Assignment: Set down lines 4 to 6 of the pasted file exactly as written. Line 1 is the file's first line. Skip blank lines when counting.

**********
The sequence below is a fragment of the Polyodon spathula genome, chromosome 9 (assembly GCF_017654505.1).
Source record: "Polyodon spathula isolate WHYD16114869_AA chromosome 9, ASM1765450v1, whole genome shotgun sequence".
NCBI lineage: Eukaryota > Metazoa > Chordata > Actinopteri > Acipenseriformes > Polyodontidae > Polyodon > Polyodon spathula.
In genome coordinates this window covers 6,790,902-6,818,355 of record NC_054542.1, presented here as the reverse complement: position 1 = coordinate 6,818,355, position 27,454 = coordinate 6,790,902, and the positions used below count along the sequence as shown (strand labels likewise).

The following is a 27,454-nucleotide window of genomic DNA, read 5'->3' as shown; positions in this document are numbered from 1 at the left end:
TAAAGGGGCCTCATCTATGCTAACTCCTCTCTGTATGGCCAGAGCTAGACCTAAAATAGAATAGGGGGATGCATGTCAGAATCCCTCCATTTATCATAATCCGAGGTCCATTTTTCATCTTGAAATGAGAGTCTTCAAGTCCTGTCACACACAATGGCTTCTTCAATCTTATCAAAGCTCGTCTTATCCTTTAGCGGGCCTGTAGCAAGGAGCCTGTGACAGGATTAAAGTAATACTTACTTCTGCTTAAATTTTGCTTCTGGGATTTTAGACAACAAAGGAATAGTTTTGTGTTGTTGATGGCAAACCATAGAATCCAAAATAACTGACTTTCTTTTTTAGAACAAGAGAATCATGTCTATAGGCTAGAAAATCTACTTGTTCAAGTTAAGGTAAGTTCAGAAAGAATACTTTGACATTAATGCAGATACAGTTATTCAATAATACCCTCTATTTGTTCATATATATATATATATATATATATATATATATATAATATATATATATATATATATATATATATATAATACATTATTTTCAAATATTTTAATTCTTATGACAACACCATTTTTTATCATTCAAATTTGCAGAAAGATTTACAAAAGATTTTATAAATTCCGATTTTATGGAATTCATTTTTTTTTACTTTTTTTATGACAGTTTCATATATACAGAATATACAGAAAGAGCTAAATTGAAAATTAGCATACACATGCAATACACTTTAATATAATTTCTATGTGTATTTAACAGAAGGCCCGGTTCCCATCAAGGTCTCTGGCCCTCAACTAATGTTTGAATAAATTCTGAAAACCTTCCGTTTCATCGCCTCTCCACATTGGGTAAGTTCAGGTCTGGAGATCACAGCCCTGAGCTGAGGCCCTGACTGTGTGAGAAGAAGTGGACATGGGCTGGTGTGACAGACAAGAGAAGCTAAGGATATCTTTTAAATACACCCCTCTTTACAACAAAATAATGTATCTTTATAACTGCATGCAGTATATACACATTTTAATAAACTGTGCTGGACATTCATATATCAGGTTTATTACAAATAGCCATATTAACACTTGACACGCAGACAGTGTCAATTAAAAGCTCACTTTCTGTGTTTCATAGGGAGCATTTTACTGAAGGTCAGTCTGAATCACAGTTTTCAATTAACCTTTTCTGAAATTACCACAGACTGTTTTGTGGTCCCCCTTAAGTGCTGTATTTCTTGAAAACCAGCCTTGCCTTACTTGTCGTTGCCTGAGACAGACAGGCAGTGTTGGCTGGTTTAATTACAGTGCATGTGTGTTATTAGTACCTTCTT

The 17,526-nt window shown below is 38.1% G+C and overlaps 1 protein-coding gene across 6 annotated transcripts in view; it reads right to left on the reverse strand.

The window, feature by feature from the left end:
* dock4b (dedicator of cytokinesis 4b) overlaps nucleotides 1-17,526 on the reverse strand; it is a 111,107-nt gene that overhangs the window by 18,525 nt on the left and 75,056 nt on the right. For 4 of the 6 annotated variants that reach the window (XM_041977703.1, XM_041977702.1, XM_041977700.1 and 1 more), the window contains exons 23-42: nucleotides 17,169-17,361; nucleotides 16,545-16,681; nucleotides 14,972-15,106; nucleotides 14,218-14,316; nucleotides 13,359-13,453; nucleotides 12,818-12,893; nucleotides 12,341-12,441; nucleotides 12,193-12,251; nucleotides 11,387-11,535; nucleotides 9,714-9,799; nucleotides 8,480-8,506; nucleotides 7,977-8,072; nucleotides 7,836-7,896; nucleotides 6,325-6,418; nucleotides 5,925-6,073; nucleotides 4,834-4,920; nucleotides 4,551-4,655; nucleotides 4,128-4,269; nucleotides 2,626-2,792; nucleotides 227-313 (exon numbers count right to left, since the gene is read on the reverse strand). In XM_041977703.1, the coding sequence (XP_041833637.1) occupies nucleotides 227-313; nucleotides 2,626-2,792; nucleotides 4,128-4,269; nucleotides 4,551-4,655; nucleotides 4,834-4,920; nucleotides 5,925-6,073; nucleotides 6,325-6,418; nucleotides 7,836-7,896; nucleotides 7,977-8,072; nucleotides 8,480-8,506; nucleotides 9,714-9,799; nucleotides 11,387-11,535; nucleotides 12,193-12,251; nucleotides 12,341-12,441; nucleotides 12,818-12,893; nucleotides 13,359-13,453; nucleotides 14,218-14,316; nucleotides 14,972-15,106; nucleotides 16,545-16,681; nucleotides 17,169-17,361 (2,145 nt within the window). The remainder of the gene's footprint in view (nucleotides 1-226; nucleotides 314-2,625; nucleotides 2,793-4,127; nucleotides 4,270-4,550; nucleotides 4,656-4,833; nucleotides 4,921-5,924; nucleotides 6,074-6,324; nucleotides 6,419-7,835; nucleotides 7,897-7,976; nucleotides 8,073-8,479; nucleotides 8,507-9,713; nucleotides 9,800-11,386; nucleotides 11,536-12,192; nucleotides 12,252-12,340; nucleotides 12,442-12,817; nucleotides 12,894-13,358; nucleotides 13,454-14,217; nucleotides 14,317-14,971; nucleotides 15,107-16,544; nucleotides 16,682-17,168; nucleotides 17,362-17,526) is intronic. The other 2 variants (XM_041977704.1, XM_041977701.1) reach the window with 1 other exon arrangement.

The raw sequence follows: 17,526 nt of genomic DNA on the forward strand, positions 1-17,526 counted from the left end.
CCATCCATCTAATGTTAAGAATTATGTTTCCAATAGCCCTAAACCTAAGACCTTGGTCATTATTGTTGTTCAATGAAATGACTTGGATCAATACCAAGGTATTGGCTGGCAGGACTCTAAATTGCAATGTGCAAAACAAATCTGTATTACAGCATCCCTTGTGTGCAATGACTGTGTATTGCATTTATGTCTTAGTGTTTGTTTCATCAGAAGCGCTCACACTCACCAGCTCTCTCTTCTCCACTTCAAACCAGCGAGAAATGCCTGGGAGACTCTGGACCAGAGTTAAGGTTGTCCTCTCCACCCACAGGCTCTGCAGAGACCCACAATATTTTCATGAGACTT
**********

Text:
In genome coordinates this window covers 6,790,902-6,818,355 of record NC_054542.1, presented here as the reverse complement: position 1 = coordinate 6,818,355, position 27,454 = coordinate 6,790,902, and the positions used below count along the sequence as shown (strand labels likewise).

The following is a 27,454-nucleotide window of genomic DNA, read 5'->3' as shown; positions in this document are numbered from 1 at the left end:
TAAAGGGGCCTCATCTATGCTAACTCCTCTCTGTATGGCCAGAGCTAGACCTAAAATAGAATAGGGGGATGCATGTCAGAATCCCTCCATTTATCATAATCCGAGGTCCATTTTTCATCTTGAAATGAGAGTCTTCAAGTCCTGTCACACACAATGGCTTCTTCAATCTTATCAAAGCTCGTCTTATCCTTTAGCGGGCCTGTAGCAAGGAGCCTGTGACAGGATTAAAGTAATACTTACTTCTGCTTAAATTTTGCTTCTGGGATTTTAGACAACAAAGGAATAGTTTTGTGTTGTTGATGGCAAACCATAGAATCCAAAATAACTGACTTTCTTTTTTAGAACAAGAGAATCATGTCTATAGGCTAGAAAATCTACTTGTTCAAGTTAAGGTAAGTTCAGAAAGAATACTTTGACATTAATGCAGATACAGTTATTCAATAATACCCTCTATTTGTTCATATATATATATATATATATATATATATATATATAATATATATATATATATATATATATATATATAATACATTATTTTCAAATATTTTAATTCTTATGACAACACCATTTTTTATCATTCAAATTTGCAGAAAGATTTACAAAAGATTTTATAAATTCCGATTTTATGGAATTCATTTTTTTTTACTTTTTTTATGACAGTTTCATATATACAGAATATACAGAAAGAGCTAAATTGAAAATTAGCATACACATGCAATACACTTTAATATAATTTCTATGTGTATTTAACAGAAGGCCCGGTTCCCATCAAGGTCTCTGGCCCTCAACTAATGTTTGAATAAATTCTGAAAACCTTCCGTTTCATCGCCTCTCCACATTGGGTAAGTTCAGGTCTGGAGATCACAGCCCTGAGCTGAGGCCCTGACTGTGTGAGAAGAAGTGGACATGGGCTGGTGTGACAGACAAGAGAAGCTAAGGATATCTTTTAAATACACCCCTCTTTACAACAAAATAATGTATCTTTATAACTGCATGCAGTATATACACATTTTAATAAACTGTGCTGGACATTCATATATCAGGTTTATTACAAATAGCCATATTAACACTTGACACGCAGACAGTGTCAATTAAAAGCTCACTTTCTGTGTTTCATAGGGAGCATTTTACTGAAGGTCAGTCTGAATCACAGTTTTCAATTAACCTTTTCTGAAATTACCACAGACTGTTTTGTGGTCCCCCTTAAGTGCTGTATTTCTTGAAAACCAGCCTTGCCTTACTTGTCGTTGCCTGAGACAGACAGGCAGTGTTGGCTGGTTTAATTACAGTGCATGTGTGTTATTAGTACCTTCTT